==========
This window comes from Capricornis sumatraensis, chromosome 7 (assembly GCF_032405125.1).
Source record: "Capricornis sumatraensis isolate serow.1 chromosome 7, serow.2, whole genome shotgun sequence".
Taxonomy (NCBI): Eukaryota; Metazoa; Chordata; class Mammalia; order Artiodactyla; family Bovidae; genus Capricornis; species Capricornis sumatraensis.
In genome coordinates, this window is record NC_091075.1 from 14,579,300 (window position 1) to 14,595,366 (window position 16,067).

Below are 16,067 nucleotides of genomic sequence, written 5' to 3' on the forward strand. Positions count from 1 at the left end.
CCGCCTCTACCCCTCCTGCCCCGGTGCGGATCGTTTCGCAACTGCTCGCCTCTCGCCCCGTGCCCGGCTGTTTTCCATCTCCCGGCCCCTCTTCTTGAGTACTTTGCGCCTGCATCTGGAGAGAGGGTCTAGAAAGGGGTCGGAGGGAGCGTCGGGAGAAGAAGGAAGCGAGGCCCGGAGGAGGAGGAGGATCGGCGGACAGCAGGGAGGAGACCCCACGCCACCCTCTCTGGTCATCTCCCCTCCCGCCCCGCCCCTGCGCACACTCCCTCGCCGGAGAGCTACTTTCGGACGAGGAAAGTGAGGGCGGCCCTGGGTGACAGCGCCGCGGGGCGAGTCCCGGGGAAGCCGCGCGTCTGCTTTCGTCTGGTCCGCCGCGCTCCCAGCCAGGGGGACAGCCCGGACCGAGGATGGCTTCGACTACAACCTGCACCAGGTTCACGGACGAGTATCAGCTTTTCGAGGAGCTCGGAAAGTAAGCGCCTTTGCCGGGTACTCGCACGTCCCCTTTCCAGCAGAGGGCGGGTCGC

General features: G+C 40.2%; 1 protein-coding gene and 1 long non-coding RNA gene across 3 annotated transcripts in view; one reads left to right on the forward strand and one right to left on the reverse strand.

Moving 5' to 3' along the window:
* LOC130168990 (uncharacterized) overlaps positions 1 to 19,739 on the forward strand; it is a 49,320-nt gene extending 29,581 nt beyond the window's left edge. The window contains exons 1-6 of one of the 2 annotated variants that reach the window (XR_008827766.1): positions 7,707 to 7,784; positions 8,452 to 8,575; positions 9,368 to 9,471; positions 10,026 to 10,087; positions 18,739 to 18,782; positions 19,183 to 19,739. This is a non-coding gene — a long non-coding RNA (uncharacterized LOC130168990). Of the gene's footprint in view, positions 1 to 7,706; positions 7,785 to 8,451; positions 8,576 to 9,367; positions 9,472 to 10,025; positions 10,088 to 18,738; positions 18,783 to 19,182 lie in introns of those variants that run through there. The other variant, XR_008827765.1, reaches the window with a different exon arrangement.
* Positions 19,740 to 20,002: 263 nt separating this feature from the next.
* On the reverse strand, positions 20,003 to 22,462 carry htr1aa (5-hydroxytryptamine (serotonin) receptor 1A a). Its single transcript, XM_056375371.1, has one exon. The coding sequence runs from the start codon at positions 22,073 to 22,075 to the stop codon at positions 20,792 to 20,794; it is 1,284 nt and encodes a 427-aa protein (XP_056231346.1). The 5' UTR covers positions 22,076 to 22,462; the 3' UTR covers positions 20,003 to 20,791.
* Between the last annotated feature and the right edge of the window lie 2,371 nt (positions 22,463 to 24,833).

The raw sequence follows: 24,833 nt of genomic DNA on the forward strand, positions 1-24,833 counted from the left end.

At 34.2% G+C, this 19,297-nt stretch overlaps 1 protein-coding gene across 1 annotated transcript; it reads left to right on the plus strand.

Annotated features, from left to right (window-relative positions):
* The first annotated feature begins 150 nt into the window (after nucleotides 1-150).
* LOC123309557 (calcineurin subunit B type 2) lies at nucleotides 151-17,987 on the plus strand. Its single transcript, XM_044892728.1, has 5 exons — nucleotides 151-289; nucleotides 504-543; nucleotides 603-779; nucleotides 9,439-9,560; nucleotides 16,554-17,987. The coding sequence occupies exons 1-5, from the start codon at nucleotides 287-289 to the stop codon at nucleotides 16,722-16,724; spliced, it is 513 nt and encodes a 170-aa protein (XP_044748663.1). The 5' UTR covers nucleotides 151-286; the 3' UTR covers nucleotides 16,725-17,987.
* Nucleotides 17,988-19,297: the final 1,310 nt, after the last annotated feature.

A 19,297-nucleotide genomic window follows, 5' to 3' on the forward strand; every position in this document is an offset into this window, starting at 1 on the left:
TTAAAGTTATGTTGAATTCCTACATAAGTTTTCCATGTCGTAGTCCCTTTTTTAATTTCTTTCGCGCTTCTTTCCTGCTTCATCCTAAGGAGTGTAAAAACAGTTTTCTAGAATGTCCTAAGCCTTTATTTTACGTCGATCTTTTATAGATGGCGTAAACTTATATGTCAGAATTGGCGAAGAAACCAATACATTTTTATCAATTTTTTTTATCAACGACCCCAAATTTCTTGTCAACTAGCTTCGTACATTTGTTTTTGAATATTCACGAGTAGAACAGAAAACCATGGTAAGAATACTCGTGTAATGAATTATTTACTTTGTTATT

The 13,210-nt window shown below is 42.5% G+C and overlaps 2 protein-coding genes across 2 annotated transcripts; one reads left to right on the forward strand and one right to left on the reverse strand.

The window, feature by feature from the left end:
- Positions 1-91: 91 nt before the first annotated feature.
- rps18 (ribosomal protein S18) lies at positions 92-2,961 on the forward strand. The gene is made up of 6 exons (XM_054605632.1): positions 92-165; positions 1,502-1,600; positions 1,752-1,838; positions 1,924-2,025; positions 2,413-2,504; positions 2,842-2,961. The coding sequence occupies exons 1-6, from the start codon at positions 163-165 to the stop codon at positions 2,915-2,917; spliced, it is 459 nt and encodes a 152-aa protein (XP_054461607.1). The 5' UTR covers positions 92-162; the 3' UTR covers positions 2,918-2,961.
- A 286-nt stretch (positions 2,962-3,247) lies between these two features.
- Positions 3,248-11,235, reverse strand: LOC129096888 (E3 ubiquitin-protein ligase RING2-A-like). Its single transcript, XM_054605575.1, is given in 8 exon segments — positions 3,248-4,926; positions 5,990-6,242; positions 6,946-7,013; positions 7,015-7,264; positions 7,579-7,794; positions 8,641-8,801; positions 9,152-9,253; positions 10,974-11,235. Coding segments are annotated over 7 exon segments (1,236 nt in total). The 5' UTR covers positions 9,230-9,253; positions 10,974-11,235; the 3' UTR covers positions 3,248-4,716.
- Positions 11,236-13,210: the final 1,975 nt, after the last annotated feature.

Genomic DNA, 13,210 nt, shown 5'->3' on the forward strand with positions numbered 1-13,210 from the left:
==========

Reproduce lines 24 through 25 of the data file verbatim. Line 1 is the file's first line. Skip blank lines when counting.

- rps18 (ribosomal protein S18) lies at positions 92-2,961 on the forward strand. The gene is made up of 6 exons (XM_054605632.1): positions 92-165; positions 1,502-1,600; positions 1,752-1,838; positions 1,924-2,025; positions 2,413-2,504; positions 2,842-2,961. The coding sequence occupies exons 1-6, from the start codon at positions 163-165 to the stop codon at positions 2,915-2,917; spliced, it is 459 nt and encodes a 152-aa protein (XP_054461607.1). The 5' UTR covers positions 92-162; the 3' UTR covers positions 2,918-2,961.
- A 286-nt stretch (positions 2,962-3,247) lies between these two features.